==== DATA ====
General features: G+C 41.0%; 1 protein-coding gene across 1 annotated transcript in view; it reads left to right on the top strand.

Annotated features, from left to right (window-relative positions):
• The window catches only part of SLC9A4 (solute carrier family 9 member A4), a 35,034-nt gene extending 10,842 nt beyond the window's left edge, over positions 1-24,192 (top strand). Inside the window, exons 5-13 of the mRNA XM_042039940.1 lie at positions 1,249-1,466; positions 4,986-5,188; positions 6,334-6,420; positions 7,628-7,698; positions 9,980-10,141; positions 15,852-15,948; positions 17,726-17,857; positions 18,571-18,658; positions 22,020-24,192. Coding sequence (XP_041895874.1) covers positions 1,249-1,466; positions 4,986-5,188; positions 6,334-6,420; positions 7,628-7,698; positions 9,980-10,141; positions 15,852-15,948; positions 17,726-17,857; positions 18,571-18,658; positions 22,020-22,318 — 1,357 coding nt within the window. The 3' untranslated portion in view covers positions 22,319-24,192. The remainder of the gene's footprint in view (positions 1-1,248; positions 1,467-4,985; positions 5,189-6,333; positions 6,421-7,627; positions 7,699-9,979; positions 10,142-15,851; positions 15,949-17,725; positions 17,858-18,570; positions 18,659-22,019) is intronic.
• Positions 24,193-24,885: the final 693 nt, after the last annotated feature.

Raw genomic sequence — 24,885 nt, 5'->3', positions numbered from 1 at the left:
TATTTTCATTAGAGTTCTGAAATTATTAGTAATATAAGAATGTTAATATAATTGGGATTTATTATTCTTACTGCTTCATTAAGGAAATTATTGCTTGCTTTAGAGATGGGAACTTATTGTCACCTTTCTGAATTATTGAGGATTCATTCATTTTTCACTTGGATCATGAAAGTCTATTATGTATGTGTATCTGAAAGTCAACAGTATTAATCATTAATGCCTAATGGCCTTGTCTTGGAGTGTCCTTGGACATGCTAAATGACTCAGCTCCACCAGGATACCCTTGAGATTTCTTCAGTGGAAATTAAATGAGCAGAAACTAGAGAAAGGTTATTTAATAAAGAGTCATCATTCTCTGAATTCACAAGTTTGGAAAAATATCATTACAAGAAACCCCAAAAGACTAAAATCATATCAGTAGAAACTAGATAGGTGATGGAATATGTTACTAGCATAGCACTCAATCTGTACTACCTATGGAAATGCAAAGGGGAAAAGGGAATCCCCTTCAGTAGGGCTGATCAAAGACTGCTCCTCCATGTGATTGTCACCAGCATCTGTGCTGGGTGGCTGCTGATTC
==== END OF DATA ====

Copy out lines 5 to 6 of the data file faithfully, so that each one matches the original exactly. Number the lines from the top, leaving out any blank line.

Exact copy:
Raw genomic sequence — 24,885 nt, 5'->3', positions numbered from 1 at the left:
TATTTTCATTAGAGTTCTGAAATTATTAGTAATATAAGAATGTTAATATAATTGGGATTTATTATTCTTACTGCTTCATTAAGGAAATTATTGCTTGCTTTAGAGATGGGAACTTATTGTCACCTTTCTGAATTATTGAGGATTCATTCATTTTTCACTTGGATCATGAAAGTCTATTATGTATGTGTATCTGAAAGTCAACAGTATTAATCATTAATGCCTAATGGCCTTGTCTTGGAGTGTCCTTGGACATGCTAAATGACTCAGCTCCACCAGGATACCCTTGAGATTTCTTCAGTGGAAATTAAATGAGCAGAAACTAGAGAAAGGTTATTTAATAAAGAGTCATCATTCTCTGAATTCACAAGTTTGGAAAAATATCATTACAAGAAACCCCAAAAGACTAAAATCATATCAGTAGAAACTAGATAGGTGATGGAATATGTTACTAGCATAGCACTCAATCTGTACTACCTATGGAAATGCAAAGGGGAAAAGGGAATCCCCTTCAGTAGGGCTGATCAAAGACTGCTCCTCCATGTGATTGTCACCAGCATCTGTGCTGGGTGGCTGCTGATTC